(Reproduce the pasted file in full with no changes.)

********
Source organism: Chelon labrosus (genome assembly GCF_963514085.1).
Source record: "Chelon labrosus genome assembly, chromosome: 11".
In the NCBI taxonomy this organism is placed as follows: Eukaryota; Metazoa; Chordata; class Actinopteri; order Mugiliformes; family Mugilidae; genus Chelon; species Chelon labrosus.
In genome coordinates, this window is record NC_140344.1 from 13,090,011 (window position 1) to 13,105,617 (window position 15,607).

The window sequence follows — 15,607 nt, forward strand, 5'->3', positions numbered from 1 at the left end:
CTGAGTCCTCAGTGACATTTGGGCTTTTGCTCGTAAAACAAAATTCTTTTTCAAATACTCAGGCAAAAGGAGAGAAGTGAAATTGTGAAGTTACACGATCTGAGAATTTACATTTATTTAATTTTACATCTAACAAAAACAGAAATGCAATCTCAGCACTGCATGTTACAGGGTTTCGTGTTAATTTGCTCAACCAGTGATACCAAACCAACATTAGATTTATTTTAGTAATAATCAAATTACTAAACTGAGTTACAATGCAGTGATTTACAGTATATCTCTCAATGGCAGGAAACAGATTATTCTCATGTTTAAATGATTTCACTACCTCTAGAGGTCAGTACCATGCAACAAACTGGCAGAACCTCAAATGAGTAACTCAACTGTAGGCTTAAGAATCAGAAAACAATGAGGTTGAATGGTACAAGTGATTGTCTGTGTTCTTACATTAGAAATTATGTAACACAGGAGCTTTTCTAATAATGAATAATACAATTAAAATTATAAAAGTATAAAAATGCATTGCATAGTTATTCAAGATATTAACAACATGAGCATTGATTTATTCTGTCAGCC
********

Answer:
Source organism: Chelon labrosus (genome assembly GCF_963514085.1).
Source record: "Chelon labrosus genome assembly, chromosome: 11".
In the NCBI taxonomy this organism is placed as follows: Eukaryota; Metazoa; Chordata; class Actinopteri; order Mugiliformes; family Mugilidae; genus Chelon; species Chelon labrosus.
In genome coordinates, this window is record NC_140344.1 from 13,090,011 (window position 1) to 13,105,617 (window position 15,607).

The window sequence follows — 15,607 nt, forward strand, 5'->3', positions numbered from 1 at the left end:
CTGAGTCCTCAGTGACATTTGGGCTTTTGCTCGTAAAACAAAATTCTTTTTCAAATACTCAGGCAAAAGGAGAGAAGTGAAATTGTGAAGTTACACGATCTGAGAATTTACATTTATTTAATTTTACATCTAACAAAAACAGAAATGCAATCTCAGCACTGCATGTTACAGGGTTTCGTGTTAATTTGCTCAACCAGTGATACCAAACCAACATTAGATTTATTTTAGTAATAATCAAATTACTAAACTGAGTTACAATGCAGTGATTTACAGTATATCTCTCAATGGCAGGAAACAGATTATTCTCATGTTTAAATGATTTCACTACCTCTAGAGGTCAGTACCATGCAACAAACTGGCAGAACCTCAAATGAGTAACTCAACTGTAGGCTTAAGAATCAGAAAACAATGAGGTTGAATGGTACAAGTGATTGTCTGTGTTCTTACATTAGAAATTATGTAACACAGGAGCTTTTCTAATAATGAATAATACAATTAAAATTATAAAAGTATAAAAATGCATTGCATAGTTATTCAAGATATTAACAACATGAGCATTGATTTATTCTGTCAGCC